But then Betty says this line about Coke. We’ve not seen either of these women drinking Coca-Cola. Both women are in their early thirties. Having Coca-Cola as their drink of choice in this temporary situation seems frankly bizarre. They are adults, not teenagers. But name-dropping the sugary soda has an underlying effect that changes our approach to the two of them, albeit temporarily.

For one thing, Betty’s delivery of this patronising plea is clearly maternal in nature. She has taken Rita under her wing and in this moment speaks to her as though she is genuinely her ward who doesn’t know any better. It speaks to how Betty perceives herself in the mutating dynamic between them. Secondly – and this seems very knowing of Lynch – it projects a sense of teenage innocence onto Rita that hitherto hasn’t been established. True enough, there’s that panicked zoom toward her at the end of the Louise Bonner scene that makes her seem fragile and childlike – along with the vulnerability of her amnesiac state – but it is this line about Coca-Cola that places Rita closer to the Pretty 50’s aesthetic that has so far been the domain of Betty.

Why does it matter? Well, because once Lynch is through taking us on a tour of Hollywood with Betty, he quickly resumes the noir-ish detective game of who Rita is. Betty and Rita venture out into the world, following up on a lead. Except now, any suggestion that Rita might become the dominant part in the duo appears quelled. Granted, there are other factors, including the paranoia that they’re being followed. But she appears more timid, more girlish than at any prior point in the film. Perhaps coincidentally, she wears a bright red top through these scenes beneath a black cardigan. With her hourglass figure she looks like, well, a bottle of Coca-Cola.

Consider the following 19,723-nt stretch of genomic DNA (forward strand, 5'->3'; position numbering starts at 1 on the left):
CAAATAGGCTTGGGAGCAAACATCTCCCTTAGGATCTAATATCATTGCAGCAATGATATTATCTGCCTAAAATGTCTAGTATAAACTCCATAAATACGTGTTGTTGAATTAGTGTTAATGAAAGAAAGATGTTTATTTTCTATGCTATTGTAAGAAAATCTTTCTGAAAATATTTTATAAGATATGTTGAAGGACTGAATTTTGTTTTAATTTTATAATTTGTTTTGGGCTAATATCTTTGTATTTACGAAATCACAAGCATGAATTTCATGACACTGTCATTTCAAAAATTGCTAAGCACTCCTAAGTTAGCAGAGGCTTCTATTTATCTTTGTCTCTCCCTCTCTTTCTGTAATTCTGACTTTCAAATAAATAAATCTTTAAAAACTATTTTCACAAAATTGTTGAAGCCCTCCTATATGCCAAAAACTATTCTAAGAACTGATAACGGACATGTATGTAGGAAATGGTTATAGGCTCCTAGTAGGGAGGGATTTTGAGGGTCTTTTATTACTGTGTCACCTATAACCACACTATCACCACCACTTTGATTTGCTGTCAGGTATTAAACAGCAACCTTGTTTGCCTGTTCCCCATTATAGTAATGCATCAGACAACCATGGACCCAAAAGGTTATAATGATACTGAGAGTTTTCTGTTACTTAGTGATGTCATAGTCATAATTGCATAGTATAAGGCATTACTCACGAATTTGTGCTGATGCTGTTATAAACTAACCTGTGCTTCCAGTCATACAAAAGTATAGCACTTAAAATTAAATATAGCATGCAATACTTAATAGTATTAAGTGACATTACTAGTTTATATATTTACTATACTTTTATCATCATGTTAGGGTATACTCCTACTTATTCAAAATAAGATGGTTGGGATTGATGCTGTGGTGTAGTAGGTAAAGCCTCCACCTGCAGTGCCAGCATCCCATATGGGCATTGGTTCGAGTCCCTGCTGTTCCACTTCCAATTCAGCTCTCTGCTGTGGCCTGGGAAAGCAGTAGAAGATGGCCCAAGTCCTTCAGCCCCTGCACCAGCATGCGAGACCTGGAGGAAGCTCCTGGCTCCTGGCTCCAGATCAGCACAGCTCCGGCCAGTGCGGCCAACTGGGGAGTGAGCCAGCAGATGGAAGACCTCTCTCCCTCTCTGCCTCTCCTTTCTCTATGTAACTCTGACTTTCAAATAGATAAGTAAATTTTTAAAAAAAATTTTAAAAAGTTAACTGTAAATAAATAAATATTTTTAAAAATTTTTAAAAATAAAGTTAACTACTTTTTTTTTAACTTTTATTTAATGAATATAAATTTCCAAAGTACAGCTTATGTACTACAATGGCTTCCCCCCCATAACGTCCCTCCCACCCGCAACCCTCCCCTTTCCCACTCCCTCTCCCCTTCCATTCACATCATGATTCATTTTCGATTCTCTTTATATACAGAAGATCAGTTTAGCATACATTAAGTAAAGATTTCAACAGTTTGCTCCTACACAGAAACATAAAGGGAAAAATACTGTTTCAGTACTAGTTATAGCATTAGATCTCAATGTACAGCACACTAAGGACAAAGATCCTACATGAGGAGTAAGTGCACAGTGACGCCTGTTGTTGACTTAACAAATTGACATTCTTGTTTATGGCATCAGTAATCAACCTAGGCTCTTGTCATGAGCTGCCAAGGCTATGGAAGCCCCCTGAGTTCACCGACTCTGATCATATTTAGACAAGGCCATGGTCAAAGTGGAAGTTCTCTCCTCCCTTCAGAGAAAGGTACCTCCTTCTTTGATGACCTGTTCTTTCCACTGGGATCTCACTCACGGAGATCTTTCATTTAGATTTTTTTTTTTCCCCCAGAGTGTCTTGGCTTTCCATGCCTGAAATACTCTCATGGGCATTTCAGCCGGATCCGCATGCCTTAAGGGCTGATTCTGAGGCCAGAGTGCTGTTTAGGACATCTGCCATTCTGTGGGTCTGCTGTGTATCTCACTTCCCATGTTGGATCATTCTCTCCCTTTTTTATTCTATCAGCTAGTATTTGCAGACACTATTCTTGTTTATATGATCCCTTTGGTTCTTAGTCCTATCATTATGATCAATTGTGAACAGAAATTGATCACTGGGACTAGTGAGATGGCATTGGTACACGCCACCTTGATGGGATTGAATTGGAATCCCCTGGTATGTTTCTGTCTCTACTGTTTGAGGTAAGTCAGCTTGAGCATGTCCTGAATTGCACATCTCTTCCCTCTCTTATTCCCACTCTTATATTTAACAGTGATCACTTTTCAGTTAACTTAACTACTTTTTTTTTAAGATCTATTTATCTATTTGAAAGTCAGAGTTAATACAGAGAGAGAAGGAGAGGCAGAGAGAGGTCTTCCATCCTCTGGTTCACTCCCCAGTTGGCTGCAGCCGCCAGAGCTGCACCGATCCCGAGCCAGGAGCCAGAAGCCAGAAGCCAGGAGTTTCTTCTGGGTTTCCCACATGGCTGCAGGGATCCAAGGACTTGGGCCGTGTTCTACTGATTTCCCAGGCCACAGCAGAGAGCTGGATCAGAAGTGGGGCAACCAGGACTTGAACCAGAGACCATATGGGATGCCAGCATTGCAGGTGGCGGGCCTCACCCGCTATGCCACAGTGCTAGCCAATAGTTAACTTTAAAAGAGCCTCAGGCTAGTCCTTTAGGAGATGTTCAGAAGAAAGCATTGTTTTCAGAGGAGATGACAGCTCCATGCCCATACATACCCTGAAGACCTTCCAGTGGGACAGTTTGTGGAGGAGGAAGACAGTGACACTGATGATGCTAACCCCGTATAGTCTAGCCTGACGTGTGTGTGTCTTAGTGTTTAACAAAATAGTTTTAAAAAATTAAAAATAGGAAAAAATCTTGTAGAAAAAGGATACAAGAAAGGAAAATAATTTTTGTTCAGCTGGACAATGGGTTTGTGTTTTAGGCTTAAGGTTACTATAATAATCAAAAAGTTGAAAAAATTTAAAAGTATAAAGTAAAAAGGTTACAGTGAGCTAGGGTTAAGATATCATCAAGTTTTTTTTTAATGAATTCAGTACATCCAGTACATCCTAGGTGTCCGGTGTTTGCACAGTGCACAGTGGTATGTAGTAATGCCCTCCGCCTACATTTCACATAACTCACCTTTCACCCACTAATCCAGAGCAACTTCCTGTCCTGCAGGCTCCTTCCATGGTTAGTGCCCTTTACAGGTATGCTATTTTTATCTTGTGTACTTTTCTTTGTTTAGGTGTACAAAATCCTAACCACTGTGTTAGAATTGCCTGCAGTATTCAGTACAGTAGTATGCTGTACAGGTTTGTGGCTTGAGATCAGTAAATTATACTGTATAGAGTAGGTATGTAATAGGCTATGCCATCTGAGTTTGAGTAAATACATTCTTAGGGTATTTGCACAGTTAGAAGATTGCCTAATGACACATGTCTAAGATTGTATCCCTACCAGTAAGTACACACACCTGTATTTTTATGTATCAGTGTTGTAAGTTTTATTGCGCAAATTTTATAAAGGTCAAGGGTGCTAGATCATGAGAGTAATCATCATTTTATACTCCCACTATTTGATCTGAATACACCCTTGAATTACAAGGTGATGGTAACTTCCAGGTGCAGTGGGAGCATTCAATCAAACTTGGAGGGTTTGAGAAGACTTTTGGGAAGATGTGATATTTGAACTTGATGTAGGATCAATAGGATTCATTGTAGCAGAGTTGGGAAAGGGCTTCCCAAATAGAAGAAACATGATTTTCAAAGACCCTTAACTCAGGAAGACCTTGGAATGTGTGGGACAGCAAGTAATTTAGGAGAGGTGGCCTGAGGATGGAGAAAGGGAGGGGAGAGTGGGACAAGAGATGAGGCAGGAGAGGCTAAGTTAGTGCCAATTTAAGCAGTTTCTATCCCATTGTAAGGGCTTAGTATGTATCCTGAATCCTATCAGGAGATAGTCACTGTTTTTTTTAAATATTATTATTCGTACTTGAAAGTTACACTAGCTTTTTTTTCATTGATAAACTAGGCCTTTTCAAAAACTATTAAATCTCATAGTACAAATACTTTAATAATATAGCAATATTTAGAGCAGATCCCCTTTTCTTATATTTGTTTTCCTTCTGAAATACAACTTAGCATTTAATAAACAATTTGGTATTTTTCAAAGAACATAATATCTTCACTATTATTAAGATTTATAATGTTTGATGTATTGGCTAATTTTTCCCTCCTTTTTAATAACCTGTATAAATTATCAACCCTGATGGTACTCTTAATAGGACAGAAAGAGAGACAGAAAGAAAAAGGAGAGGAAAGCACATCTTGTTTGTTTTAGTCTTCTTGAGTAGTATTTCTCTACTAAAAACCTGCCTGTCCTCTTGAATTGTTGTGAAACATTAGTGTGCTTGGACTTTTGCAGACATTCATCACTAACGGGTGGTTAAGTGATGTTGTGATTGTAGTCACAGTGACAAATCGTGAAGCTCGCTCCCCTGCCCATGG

Of course there turn out to be far more layers to both characters, and neither one can ultimately be reduced to a type, especially as reality and identities get manipulated in the final act. It is almost as if Lynch is using his reputation against us here and in service of the film. It just goes to show what a master manipulator of tone he has always been.

Not for nothing, but Coca-Cola makes sense in terms of Lynch’s love of Americana and its shining symbols. Frequently he is possessed of the urge to contrast these things with the darkness and violence in the world that his entire body of work seems dedicated to reconciling.

And then, deliciously, there is a thought that makes a mockery of my own indulgent analysis. Mulholland Drive was once a TV pilot. TV shows require product placement. It could simply be that name-dropping this fizzy beverage fulfilled a contractual obligation put upon Lynch by his former network; something that simply stayed in the finished film. As is so often the case with this darkly playful filmmaker, the answer is out of reach and undoubtedly not nearly as fun as the question.